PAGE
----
Table of Contents

In this blog post we focus on the analysis of the biogas. For this purpose, let us again recall the individual gas components that are produced in a biogas plant.

The two main components are methane and carbon dioxide in a percentage ratio of about 50/50. Other components include water vapour, oxygen, nitrogen, ammonia, hydrogen and hydrogen sulphide. Methane is the most important component because, as already mentioned in the previous blog post on biogas, methane is the component with the greatest benefit for energy production. Methane burns with oxygen and is converted into carbon dioxide and water with low emissions.

In order to obtain the best possible quality of the raw biogas, the concentrations of the undesirable components of the biogas can be reduced by taking appropriate measures. The factors that have a negative effect on the biogas and the measures that can be taken to counteract them are described in the next paragraph.

Which factors do have a negative effect on the quality of the biogas?

1. Humidity

Humidity is basically not the big problem. Rather, the harmful substances in the moisture can lead to valve, bearing and line damage in the area of the engine during gas utilisation. The following harmful ingredients were found in test results:


The values given are examples measured at a biogas plant and may vary from plant to plant. The values given are examples measured at a biogas plant and may vary from plant to plant.

The amount of humidity contained in the biogas depends on the gas temperature. In the fermenter, the biogas is saturated with water vapour. If the temperature of the biogas is lowered, part of the water vapour condenses accordingly and can thus be separated from the gas flow. The dehumidification of the biogas can be realised with the help of electric cooling units or buried gas pipes.

2. Hydrogen sulphide

Hydrogen sulphide is produced by the degradation of protein-rich compounds in the substrate. The concentration of this gas is usually in the range of 0 – 1500 ppm (10,000 ppm corresponds to 1 vol.%). On the one hand, this aggressive compound leads to the corrosion of plant components. On the other hand, combustion in the CHP produces sulphur dioxide, which in turn leads to corrosion of the fittings and the engine. Most manufacturers of CHP units and boilers set limits for hydrogen sulphide that must not be exceeded in order to avoid corrosion damage.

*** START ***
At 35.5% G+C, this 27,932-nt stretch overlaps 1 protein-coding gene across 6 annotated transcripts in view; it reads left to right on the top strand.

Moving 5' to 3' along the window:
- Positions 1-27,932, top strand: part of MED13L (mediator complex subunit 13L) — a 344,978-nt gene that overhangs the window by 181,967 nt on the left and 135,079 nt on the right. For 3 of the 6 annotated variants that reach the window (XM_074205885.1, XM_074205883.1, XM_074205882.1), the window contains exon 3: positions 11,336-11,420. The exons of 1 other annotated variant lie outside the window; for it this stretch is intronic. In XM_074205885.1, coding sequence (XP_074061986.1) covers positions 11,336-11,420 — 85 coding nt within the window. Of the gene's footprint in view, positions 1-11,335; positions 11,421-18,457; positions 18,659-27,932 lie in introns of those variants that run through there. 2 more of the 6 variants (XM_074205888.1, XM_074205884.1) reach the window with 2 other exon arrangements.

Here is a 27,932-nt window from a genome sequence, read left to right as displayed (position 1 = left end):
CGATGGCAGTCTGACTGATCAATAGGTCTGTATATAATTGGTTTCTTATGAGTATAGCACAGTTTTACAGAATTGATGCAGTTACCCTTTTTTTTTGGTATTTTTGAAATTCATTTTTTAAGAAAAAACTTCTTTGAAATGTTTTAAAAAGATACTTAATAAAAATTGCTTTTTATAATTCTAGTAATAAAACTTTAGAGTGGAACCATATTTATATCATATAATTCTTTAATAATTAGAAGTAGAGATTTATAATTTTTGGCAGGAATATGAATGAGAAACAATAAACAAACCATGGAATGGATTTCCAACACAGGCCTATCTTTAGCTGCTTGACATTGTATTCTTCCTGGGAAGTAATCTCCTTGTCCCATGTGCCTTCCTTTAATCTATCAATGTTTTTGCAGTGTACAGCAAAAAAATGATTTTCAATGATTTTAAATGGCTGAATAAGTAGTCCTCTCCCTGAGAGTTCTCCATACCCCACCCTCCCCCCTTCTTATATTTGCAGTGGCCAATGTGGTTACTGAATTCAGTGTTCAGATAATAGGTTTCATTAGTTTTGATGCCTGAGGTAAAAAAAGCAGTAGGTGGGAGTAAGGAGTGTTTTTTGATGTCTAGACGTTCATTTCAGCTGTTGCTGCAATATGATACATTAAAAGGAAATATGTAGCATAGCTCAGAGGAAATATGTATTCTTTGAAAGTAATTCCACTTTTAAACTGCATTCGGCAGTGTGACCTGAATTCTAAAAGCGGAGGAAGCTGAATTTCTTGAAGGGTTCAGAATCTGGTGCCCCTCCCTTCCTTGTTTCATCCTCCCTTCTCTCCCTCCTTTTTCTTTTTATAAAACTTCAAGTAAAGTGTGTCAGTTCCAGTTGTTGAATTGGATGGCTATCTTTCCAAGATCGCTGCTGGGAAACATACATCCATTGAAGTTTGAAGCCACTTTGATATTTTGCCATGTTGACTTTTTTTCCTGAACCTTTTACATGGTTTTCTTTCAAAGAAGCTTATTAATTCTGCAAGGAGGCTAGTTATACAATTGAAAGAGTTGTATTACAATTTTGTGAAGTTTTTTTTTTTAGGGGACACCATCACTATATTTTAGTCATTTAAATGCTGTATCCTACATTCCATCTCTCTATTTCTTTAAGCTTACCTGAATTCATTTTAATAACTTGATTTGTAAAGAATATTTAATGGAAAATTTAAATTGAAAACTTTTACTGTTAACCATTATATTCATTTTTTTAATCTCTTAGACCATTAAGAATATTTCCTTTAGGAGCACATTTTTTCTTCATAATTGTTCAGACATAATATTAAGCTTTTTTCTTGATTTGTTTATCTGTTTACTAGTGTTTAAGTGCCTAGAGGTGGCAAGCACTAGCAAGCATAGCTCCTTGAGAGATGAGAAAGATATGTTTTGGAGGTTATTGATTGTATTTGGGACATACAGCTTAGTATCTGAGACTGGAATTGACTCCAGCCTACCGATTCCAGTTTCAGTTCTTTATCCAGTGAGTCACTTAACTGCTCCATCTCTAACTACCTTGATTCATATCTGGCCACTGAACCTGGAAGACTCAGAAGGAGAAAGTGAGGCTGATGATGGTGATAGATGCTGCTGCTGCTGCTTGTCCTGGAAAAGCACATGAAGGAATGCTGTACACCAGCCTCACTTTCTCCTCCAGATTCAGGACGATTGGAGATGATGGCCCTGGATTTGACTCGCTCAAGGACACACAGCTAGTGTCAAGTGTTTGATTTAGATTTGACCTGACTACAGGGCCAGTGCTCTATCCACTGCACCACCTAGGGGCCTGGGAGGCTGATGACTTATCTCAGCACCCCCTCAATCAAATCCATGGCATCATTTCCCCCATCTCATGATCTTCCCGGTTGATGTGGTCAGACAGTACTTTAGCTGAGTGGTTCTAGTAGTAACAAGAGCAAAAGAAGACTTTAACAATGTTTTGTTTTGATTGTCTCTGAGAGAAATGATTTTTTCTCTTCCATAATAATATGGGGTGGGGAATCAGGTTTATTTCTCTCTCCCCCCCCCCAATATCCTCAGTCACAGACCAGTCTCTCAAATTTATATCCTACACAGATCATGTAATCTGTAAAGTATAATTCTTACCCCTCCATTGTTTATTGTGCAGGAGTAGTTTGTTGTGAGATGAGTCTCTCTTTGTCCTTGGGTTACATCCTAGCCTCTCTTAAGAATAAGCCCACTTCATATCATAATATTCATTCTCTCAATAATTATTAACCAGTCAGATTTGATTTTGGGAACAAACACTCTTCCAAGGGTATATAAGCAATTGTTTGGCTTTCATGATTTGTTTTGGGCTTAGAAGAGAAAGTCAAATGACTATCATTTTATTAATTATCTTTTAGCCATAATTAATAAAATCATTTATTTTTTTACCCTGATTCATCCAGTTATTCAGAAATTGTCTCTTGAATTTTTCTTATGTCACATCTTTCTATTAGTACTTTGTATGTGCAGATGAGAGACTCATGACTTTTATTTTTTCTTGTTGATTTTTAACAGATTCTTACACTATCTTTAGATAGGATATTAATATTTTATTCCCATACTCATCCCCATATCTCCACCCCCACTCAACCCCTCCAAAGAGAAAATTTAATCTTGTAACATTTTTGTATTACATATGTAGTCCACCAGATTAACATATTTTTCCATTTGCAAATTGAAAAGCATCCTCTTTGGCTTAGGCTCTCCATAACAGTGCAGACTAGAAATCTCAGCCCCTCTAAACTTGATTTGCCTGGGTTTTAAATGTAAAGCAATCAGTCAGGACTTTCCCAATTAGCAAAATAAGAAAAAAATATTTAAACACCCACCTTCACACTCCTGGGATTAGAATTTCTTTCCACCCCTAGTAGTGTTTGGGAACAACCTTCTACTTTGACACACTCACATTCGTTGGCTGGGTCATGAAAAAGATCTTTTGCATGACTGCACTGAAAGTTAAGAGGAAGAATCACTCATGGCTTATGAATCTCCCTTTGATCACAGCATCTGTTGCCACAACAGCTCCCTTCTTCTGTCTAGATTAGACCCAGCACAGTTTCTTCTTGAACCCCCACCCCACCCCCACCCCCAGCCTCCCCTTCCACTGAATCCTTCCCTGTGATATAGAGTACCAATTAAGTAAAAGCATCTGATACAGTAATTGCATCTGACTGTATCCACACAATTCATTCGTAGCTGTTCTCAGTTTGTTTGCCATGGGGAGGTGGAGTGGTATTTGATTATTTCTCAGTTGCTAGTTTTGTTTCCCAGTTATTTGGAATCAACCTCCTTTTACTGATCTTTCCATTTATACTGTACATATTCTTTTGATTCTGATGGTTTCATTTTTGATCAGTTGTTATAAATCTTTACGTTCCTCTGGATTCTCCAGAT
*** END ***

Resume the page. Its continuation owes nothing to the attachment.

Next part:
As a general rule, biogas should be desulphurised to keep the concentration as low as possible.

How can you reduce hydrogen sulphide in biogas?

Option 1 - Oxygen supply

By adding oxygen to the substrate, it is possible to convert hydrogen sulphide to elemental sulphur and thus reduce the concentration. This method is common practice at agricultural biogas plants. Regular monitoring is important with this method. This means that a sufficient oxygen supply should also be ensured at the end of the flow section so that the increase in concentration due to sulphide formation there is prevented. However, the oxygen content should not be too high either, as this can lead to corrosion of plant components and the methane-producing bacteria work better in the absence of oxygen.

Option 2 - Ferrous sulphate

The addition of iron sulphate results in a binding of the hydrogen sulphide, which in return leads to a lowering of the concentration. The basis of H₂S binding by means of iron salts is the high affinity of iron towards sulphides. Regardless of the binding or valence form in which the iron is present, the formation of iron sulphide (FeS) always occurs in the presence of sulphides. Due to the low solubility of FeS, competitive reactions with other water constituents can be excluded.

Option 3 - Activated carbon filter

The biogas is passed through a special activated carbon. The predominant components methane and carbon dioxide pass through the activated carbon. The hydrogen sulphide is converted into sulphur and hydrogen by the activated carbon through a chemical reaction and thus does not cause any damage to the engine and thus ensures the lowest possible failure rate. How long the activated carbon is able to convert the hydrogen sulphide depends on the concentration of H₂S and the biogas volume flow.



State-of-the-art infrared technology can be used to measure very low concentrations (ppm range) down to 100 vol.% methane and CO₂. The electrochemical sensors for oxygen and hydrogen sulphide also allow these concentrations to be determined.

The following measuring ranges are covered:

Methane: 0-100 vol.% CH4

Carbon dioxide: 0-100 vol.-% CO₂

Oxygen: 0-25 vol.% O₂ (optional)

Hydrogen sulphide: 0-2,000 ppm H₂S (optional)

After selecting the menu item for biogas measurement, the sensor adjustment phase begins. It only lasts about 25 seconds and should always take place in fresh ambient air. After the sensor settling phase, the unit displays the current measured values. These should be “0” in fresh air (exception O₂ and CO₂). In order to obtain exact results during measurement, flawless tubes and adapters are used. Gas-tight connections from the measuring point to the measuring device prevent ambient air from falsifying the measurement results. A mobile gas measuring device for analysing biogas gives you the opportunity to carry out measurements at several points in the biogas plant. Precise measurements at selected measuring points make it easier to assess measures for optimising the plant.


We select different measuring points. We carry out the first measurement with our GOLIATH at the overpressure and underpressure protection of the fermenter.

We carry out another measurement before and after the activated carbon filter. It is useful to keep an eye on the saturation of the activated carbon.


In another blog post on biogas, we look at leak detection on biogas plants and show different methods in this context, including remote detection with a GasCam.